5. I went through the security line at DIA last November. It was late in the evening as we were taking the red-eye to Boston so there weren’t all that many people in line. The guy at the screening station asked me if I had any toiletries in my bags. I said no because I had packed everything so he waved me through. But, it turns out I lied. Going through the line at Logan on our way back, my tiny bottle of hand sanitizer was confiscated from my purse. It was in a little zippered see-through mesh bag that I keep items like wet-wipes, etc. in but since it wasn’t in the regulation zip-lock baggie, it had to go. The same with my almost empty tiny tube of hand cream also in my purse. Since these items are always in there, I didn’t think of them as being toiletries. Thank goodness those TSA folks were there to save my fellow passengers from my tiny bottles of hand sanitizer and lotion floating freely around my purse unfettered by a plastic baggie.
    God only knows how many people walked through with bombs while they were rifling through your bag looking for hand cream. 

  6. Sir totally off topic and something i remembered i wanted to ask you years ago, afore this was set up.
    In your PP book you list foods effects on gluc and insulin.
    You listed protein and it having same effect on both (2 crosses as i recall)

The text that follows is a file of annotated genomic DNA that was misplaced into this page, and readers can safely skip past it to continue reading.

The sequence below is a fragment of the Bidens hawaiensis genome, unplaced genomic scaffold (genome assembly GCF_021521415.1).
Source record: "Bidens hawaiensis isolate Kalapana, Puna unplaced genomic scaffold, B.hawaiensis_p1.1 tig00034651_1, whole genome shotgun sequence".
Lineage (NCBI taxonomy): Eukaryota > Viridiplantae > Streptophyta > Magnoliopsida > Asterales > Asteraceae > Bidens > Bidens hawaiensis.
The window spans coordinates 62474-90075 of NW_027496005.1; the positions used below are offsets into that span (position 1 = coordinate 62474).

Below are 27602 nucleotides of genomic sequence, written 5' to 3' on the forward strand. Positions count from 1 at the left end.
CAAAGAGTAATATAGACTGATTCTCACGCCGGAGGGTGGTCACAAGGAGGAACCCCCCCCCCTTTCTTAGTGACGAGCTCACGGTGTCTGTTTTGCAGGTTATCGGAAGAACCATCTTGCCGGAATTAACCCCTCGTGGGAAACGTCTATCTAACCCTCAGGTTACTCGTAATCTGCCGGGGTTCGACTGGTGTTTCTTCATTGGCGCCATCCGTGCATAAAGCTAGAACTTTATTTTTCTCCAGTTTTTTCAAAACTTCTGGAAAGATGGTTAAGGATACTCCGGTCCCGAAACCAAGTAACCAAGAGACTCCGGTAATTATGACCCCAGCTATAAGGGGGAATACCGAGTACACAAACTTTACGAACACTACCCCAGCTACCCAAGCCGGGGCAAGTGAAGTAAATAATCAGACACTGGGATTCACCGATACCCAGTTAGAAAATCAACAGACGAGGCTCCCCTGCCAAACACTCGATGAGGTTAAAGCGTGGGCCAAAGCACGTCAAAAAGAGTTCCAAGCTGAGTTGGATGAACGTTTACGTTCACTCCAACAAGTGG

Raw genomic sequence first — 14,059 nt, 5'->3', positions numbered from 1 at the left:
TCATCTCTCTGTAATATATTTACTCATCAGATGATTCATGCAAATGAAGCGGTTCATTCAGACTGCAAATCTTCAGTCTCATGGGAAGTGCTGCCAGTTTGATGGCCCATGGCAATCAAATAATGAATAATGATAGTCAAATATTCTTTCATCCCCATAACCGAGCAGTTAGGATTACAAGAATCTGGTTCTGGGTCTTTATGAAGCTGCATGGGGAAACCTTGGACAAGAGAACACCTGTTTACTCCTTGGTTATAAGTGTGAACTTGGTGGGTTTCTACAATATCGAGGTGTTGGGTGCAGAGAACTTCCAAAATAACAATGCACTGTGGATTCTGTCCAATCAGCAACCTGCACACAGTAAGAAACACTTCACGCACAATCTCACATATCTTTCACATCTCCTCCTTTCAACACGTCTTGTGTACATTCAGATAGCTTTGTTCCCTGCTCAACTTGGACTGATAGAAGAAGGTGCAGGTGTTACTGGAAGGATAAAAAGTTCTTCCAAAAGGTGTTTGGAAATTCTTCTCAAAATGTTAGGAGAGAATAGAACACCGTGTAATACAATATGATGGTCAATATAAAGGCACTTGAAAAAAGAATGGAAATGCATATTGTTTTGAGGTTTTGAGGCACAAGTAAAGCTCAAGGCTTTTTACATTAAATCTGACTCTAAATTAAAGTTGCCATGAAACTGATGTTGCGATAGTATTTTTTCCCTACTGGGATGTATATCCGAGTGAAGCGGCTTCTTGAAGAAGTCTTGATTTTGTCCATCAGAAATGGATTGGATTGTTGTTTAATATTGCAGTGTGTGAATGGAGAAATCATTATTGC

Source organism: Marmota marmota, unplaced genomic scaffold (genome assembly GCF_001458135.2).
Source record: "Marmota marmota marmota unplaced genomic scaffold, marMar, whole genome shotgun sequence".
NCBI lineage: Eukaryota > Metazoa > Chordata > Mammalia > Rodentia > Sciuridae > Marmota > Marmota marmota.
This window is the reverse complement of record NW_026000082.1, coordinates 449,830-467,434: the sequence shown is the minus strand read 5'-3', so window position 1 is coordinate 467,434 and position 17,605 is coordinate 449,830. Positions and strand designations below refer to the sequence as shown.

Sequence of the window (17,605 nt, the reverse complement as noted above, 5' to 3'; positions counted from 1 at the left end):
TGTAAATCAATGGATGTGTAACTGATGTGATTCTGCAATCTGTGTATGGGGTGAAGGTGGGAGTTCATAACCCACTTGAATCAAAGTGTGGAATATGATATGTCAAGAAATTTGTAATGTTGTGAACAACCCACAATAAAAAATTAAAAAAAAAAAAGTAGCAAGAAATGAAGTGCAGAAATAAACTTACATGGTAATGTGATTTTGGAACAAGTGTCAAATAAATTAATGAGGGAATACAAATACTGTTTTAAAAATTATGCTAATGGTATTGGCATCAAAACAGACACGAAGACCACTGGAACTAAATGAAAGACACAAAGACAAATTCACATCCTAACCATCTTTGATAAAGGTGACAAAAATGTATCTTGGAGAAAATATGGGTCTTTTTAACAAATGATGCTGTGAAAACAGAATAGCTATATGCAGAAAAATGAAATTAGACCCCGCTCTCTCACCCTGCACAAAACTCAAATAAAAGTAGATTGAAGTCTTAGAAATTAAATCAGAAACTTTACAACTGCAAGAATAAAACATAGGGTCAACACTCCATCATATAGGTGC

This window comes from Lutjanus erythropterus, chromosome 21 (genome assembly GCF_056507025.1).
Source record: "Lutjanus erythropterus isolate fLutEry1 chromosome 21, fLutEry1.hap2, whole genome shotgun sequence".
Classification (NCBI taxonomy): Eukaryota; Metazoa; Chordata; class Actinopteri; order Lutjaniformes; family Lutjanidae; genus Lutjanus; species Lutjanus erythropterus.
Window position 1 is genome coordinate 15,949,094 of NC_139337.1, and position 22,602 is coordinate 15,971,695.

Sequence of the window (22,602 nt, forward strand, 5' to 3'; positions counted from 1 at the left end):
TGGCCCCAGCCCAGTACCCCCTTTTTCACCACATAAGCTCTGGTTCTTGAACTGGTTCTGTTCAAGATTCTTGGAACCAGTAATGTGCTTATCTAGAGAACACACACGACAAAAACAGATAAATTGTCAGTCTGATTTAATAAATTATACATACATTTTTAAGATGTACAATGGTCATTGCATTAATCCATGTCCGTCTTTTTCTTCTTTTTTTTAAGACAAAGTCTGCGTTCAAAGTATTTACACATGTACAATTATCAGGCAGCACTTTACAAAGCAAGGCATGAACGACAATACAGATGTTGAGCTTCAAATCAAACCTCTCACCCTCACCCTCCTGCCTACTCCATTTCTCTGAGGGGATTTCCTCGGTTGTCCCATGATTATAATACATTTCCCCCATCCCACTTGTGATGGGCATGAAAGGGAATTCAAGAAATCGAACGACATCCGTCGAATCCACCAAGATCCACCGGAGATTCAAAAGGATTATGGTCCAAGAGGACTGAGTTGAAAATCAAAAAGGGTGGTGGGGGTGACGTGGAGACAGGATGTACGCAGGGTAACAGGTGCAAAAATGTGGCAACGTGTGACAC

Somewhere else in the book you said the books/yr protocol was of course about keeping the gluce slightly ahead of the ins secretion.
    But upon first read i could never understand how this would be the case if prot stim’d gluc and ins in seemingly very similar amounts..unless it was a printing error and the gluc side shouls have had 3 crosses !
    Infact the high protein/low carb comparison has 2 crosses for ins and 1 for gluc adding further mystery.
    I hope i understand about excess protein however can you see where it would lead thickos such as i astray ?
    Hi Simon–
    Dietary protein stimulates the release of both insulin and glucagon.  Why?  Because protein all by itself raises insulin levels.  If protein only stimulated the release of insulin, every time we ate protein by itself we would become hypoglycemic as the insulin would knock down our blood sugar levels.  Fortunately, dietary protein stimulates the release of glucagon as well.  The glucagon increases the blood sugar by the amount that insulin would reduce it, keeping the blood sugar where it should be.  (Glucagon also tees the protein up for gluconeogenesis, the process that can convert protein to glucose if needed.)
    Carbs all by themselves stimulate the release of insulin only.  So if you eat pure carbs, your insulin goes up to get rid of the blood sugar increase from absorption of those carbs.
    So, if you consume a high-protein, low-carb diet, your going to get insulin + glucagon from the protein and a little insulin from the carb.  You will end up with a little more insulin than glucagon after the meal because (assuming your blood sugar was normal before the meal) the insulin is required to normalize the blood sugar increase that is created by the small amount of carb in the low-carb diet.